On December 5, 2014, the company released top-line six-month data from a Phase II repeat dose trial of tavo in patients with stage 3 and 4 metastatic melanoma. In this study, which was conducted at UCSF, 30 patients with stage 3 and 4 melanoma received up to four cycles of tavo delivered by electroporation on days one, five and eight of each 12-week cycle. Of the 29 patients in the study who were evaluable, an objective response rate of 31% (9/29) was observed, with 14% (4/29) of patients having a complete response and 17% (5/29) of patients having a partial response. Regression of distant lesions was seen in 50% (13/26) of patients with evaluable non-injected, non-electroporated lesions. Clinical endpoints included objective response rate, local and distant lesion regression, duration of response, overall survival and safety. The company believe the results of this study demonstrated that multiple treatment cycles of ImmunoPulse® IL-12 were well-tolerated, with no treatment-limiting toxicities. The majority of adverse events were localized to the treatment site and were Grade-1 or -2 in severity; however, five patients experienced at least one serious adverse event, four of which were not related to study treatment and one of which was assessed as definitely related to the combination of pIL-12 + electroporation but unlikely to be related to the individual components of the study treatment. No adverse events led to permanent discontinuation of study treatment, and no adverse events resulted in death.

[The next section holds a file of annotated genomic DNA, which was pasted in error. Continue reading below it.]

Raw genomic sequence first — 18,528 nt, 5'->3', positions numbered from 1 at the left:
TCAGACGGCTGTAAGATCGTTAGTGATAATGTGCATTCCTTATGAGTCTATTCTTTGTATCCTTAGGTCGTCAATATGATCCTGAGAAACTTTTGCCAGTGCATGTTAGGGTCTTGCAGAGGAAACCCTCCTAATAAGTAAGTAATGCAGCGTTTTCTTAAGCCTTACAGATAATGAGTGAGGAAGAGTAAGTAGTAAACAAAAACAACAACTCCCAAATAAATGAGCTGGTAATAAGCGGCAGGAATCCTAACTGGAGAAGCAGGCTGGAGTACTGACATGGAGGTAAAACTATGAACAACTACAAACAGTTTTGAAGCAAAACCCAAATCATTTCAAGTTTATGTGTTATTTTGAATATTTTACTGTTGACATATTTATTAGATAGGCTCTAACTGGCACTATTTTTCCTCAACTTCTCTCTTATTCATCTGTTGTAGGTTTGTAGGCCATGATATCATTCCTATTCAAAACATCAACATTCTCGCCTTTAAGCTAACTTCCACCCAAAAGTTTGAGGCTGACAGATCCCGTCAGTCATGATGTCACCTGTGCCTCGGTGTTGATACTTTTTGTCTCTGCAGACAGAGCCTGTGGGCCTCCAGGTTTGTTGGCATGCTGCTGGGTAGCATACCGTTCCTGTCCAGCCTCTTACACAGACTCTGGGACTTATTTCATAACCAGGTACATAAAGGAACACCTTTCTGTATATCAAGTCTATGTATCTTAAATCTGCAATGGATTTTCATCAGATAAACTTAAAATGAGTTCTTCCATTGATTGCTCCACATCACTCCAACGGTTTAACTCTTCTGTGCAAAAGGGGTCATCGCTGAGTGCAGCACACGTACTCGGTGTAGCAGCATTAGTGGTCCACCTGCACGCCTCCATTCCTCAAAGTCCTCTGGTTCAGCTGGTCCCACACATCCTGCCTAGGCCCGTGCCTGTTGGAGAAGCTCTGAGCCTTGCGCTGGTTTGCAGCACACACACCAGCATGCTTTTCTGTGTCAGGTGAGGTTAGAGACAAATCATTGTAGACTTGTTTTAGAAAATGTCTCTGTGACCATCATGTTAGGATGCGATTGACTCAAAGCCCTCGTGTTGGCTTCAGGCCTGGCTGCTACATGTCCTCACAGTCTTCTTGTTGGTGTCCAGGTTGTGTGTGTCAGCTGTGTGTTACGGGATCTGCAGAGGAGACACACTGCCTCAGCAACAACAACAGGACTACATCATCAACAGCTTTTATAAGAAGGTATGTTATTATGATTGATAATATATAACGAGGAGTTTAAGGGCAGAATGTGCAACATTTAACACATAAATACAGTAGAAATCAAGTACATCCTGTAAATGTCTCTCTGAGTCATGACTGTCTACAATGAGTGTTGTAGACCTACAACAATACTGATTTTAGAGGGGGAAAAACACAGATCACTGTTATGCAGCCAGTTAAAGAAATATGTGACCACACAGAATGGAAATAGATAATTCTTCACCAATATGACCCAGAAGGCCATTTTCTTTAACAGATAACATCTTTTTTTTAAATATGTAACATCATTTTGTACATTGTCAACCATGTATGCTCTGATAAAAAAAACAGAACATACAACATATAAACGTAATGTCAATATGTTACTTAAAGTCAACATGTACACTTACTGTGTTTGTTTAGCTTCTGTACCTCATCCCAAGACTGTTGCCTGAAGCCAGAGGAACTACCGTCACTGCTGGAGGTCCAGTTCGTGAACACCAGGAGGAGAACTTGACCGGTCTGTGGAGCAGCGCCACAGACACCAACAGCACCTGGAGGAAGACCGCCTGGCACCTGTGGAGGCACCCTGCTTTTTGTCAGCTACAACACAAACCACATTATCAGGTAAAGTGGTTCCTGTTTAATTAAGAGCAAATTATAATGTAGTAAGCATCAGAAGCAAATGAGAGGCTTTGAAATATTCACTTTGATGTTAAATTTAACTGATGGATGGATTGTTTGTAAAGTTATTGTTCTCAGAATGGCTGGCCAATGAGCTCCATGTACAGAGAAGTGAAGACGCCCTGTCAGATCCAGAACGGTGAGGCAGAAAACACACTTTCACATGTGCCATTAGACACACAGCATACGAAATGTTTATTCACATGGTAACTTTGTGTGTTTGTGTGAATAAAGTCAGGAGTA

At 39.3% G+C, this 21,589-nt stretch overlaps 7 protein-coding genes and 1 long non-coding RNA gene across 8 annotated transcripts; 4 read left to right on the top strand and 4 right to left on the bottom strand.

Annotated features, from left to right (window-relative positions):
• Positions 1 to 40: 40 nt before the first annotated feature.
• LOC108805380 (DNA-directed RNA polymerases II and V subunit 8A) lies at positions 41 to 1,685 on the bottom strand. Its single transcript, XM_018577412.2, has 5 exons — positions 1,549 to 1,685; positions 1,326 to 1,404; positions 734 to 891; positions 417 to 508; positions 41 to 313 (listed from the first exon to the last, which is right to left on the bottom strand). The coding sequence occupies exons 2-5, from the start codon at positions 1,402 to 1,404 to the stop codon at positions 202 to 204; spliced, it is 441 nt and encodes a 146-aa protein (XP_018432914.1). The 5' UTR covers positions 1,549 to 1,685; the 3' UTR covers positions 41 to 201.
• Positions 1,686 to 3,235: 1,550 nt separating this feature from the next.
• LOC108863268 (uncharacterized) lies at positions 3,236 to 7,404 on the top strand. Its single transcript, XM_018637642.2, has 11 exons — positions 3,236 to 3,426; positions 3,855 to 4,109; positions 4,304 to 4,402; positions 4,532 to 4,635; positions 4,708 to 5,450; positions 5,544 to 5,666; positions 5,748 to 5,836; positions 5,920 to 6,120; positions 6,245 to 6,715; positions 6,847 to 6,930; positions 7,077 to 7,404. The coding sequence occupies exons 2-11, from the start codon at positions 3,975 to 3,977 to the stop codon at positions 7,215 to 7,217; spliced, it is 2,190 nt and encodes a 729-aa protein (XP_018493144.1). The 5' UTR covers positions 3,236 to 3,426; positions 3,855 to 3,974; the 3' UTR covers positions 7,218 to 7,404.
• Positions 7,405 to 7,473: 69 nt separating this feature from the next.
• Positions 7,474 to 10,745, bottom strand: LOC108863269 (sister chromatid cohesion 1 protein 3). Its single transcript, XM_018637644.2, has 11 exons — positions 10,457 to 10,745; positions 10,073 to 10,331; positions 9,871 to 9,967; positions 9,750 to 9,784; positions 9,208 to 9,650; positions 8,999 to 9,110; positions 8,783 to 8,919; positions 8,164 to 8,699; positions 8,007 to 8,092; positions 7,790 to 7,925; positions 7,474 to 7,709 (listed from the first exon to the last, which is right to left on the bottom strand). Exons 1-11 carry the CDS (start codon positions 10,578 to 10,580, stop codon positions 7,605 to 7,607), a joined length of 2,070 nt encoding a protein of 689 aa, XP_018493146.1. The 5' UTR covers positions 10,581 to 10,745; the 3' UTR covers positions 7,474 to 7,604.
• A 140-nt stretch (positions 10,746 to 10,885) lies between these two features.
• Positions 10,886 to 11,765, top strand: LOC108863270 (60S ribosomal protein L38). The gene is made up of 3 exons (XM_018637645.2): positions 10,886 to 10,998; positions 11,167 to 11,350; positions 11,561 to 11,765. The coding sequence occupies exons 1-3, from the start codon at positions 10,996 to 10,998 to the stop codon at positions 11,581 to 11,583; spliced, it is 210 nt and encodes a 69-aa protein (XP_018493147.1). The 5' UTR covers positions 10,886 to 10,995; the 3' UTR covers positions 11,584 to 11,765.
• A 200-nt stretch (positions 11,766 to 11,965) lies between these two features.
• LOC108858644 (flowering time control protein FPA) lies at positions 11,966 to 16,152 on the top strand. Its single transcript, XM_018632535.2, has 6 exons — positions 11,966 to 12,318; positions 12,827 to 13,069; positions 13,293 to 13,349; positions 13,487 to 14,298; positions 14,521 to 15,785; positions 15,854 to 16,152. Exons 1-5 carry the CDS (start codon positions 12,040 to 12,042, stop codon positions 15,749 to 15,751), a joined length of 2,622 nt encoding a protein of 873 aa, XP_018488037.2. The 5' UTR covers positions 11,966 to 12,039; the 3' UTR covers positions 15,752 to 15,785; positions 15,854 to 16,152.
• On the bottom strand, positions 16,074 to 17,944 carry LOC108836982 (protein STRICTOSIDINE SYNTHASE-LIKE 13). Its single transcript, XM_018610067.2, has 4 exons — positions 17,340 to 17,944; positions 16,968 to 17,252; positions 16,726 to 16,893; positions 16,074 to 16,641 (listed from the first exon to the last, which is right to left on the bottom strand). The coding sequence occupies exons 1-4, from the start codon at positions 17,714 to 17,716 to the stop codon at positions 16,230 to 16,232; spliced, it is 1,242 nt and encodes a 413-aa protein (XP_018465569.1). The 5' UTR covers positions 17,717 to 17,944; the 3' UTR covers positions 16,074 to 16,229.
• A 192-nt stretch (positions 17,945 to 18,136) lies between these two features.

In order to continue to acquire clinical and immune correlational data on melanoma patients treated with ImmunoPulse® IL-12, the protocol of the OMS-I100 study was amended in February 2014 to enroll up to 30 patients. Enrollment in OMS-I100 Addendum was completed in March 2016, the data base is locked and the clinical study report is pending.
Following participation in this trial, some patients participated in a separate study in which they received an anti-PD-1/PD-L1 therapy. Long-term, follow-up data regarding these patients suggest that ImmunoPulse® IL-12 may prime and enhance response rates to PD-1/PD-L1 blockade. Of the 29 patients who completed ImmunoPulse® IL-12, 14 subsequently received an anti-PD-1/PD-L1 treatment. Overall, five of these 14 patients (36%) experienced a complete response and four patients experienced a partial response (29%), for an overall response rate of 65%. Two patients experienced stable disease (14%) and three patients experienced progressive disease (21%). The company believe this retrospective sequential data could suggest combinatorial potential of an immune-priming effect with ImmunoPulse® IL-12 prior to anti-PD-1/PD-L1 therapy.